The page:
In many ways this was a complete change in career. No longer working in theatres, but teaching students about it. My years of experience really counted here, much more than my Degree or even my PG Certificate in Teaching and Learning. Of course these things are important, but most important is being able to support your thoughts and ideas and teaching with experience.
Advice 3: Specialise in a particular area, and gain the depth of knowledge and skills which will always stay with you.
I then moved from Programme Leader, to Programme Manager to Head of Department, where I am sitting quite happily now. For those of you who like education, the universities can provide and interesting and varied career.
But what else is there?
Well, nowadays clinical work can offer lots of options. You don't have to stay as a Band 5 all your life, unless you want to, or follow the 'normal' (and limited opportunities for) career pathway of Bands 6, 7 and 8. Doing an Assistant Surgical Practitioner (ASP) course can set you up to legally do the things which many practitioners want to do, or already do (perhaps against the guidance of their employer or professional body). For example, prepping, draping, retracting, cutting sutures, holding instruments and assisting the surgeon. This adds just a little bit to the role of the theatre practitioner. Another step, of course, is to do the Surgical Care Practitioner course which is now being organised and consolidated by the Royal College of Surgeons. In this role you take a huge leap forward and take on the role of a) a junior surgeon and b) a highly qualified, and valuable, assistant to consultant surgeons. And c) you earn more money, which is always a good thing!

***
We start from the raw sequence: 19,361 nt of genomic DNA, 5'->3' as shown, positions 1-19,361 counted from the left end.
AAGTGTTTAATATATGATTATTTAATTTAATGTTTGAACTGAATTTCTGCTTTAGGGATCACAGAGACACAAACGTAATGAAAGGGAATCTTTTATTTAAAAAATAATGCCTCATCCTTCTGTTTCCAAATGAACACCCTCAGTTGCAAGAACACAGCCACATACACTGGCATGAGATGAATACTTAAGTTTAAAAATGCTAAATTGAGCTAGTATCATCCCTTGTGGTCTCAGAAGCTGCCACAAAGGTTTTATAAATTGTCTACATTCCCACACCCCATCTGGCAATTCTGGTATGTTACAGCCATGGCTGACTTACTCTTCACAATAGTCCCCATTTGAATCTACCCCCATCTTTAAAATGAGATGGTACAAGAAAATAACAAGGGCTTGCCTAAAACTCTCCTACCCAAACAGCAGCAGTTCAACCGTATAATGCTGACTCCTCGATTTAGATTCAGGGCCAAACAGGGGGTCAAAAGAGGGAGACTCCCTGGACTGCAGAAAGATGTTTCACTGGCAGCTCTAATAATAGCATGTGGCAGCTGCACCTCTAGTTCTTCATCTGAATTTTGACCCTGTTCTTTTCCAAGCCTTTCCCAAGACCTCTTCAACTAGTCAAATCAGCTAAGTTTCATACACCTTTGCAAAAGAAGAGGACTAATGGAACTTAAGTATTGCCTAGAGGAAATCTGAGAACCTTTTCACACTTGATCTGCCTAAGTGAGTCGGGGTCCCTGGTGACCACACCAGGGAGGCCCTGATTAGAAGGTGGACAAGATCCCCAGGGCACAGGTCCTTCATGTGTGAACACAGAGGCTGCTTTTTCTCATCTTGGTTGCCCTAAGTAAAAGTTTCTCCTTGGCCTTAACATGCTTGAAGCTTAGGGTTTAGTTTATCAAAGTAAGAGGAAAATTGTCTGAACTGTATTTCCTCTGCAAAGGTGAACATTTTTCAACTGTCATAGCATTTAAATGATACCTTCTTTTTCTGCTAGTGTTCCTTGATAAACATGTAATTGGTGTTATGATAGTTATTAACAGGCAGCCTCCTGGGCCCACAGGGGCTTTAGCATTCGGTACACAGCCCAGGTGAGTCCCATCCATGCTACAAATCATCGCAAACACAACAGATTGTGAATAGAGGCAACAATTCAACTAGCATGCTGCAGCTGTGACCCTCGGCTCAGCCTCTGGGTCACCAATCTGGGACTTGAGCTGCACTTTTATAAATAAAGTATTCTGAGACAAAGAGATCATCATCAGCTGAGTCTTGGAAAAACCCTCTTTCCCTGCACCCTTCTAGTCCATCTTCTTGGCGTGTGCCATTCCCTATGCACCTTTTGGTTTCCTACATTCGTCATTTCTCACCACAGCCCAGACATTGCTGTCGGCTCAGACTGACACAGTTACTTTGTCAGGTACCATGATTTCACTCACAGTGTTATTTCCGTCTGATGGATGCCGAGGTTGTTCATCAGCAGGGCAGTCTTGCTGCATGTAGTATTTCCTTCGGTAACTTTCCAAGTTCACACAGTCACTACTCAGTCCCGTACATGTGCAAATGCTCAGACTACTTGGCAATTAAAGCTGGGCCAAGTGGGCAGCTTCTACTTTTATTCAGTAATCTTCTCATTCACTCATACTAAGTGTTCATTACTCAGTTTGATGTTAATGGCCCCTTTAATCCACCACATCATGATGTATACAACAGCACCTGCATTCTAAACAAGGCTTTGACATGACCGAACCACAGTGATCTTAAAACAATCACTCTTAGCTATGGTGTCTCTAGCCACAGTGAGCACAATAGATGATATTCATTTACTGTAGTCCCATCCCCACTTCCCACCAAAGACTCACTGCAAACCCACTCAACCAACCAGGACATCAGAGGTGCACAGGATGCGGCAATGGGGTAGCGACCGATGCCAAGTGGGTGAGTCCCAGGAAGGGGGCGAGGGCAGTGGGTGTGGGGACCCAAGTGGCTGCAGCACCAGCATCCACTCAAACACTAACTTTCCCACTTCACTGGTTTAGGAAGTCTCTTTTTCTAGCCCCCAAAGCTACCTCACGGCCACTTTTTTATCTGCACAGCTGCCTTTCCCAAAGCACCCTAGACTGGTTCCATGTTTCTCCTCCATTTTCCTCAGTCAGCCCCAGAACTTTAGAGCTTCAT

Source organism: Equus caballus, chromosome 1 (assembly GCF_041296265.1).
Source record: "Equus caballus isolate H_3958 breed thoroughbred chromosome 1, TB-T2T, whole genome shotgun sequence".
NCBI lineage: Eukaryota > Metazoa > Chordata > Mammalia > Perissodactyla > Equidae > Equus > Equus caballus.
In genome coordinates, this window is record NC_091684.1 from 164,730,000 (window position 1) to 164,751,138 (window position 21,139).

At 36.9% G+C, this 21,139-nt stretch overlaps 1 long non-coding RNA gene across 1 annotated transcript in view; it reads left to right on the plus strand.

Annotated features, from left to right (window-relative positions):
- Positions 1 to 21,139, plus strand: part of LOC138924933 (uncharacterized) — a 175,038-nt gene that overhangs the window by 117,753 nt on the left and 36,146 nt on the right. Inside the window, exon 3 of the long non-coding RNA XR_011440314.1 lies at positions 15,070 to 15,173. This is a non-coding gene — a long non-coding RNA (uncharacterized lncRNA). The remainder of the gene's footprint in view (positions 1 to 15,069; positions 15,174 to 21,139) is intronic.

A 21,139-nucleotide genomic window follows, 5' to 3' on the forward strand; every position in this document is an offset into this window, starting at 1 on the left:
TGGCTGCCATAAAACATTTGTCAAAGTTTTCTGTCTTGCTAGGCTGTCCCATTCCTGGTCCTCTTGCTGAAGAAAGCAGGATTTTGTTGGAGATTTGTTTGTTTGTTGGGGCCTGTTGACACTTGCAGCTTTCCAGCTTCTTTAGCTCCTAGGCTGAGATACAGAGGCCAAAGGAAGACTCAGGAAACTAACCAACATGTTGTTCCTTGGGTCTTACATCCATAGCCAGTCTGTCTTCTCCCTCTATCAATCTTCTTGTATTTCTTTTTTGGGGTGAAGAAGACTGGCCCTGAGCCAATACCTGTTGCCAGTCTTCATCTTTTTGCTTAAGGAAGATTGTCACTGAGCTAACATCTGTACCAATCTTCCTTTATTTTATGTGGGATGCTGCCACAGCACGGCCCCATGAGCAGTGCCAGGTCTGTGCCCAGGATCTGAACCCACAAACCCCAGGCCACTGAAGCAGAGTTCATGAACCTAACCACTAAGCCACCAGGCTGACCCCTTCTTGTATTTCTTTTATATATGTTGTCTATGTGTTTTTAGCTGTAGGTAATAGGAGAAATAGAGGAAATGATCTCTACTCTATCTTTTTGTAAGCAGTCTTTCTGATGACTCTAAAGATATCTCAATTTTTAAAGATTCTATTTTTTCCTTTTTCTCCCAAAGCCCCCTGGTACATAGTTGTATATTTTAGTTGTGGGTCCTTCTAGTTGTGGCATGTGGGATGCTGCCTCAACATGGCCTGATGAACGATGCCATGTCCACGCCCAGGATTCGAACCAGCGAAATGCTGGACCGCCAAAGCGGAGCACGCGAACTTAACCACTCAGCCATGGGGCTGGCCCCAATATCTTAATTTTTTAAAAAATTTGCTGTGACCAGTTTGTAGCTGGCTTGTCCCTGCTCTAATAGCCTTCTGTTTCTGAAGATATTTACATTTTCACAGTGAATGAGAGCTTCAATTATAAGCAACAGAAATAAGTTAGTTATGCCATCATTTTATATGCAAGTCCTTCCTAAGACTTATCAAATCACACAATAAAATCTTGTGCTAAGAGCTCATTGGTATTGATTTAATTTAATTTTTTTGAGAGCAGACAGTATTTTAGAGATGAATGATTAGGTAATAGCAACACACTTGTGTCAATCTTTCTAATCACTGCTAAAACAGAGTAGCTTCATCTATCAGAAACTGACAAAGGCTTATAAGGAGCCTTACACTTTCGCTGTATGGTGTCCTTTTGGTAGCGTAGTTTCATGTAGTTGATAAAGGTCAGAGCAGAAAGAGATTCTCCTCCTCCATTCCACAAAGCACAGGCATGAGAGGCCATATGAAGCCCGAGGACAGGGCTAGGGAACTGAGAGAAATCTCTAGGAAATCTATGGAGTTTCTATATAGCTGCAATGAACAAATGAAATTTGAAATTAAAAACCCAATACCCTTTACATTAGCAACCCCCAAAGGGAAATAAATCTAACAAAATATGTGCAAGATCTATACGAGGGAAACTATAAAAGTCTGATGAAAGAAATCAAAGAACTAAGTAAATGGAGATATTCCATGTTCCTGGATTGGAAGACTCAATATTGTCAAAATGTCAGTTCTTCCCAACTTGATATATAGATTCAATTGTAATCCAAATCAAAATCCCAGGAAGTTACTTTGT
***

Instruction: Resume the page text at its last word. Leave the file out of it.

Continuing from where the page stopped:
Then there is the research route. There is, after all, very little perioperative research around; most of it is medical based. Getting a job as a research nurse/ODP can open up a lot of opportunities for learning new skills in new areas.
Leadership and management is an important part of the health service and again, for those who are interested, it can be very rewarding especially at senior levels. I have always thought that working in the operating department is a great basis for developing management skills. For example, when a junior practitioner works with a senior surgeon or anaesthetist, the practitioner has to learn how to negotiate, plan, organise and execute work activities with or without the help and support of the surgeon and anaesthetist. This is great experience for later days when managing an operating department or even going higher and managing hospitals. It's interesting to note how many senior managers have come from a theatre background.
And finally, I suppose, there are jobs outside the operating department, such as company representatives, oil rig medics, accident and emergency work, and intensive care practitioners.
Advice 4: Think outside the box - you can then develop the skills, knowledge and experience to work almost anywhere!
Well, I think I've said enough; all I want to do now is wish you all the best for your perioperative career - wherever it might take you!
* Paul Wicker
Head of Perioperative Studies, Edge Hill University, Ormskirk
Life as they see it - members of AfPP write on issues that concern or interest them
KEYWORDS Perioperative / Careers / Education
Provenance and Peer review: Commissioned; Not peer reviewed; Accepted for publication March 2012.
|Gale Copyright:||Copyright 2012 Gale, Cengage Learning. All rights reserved.|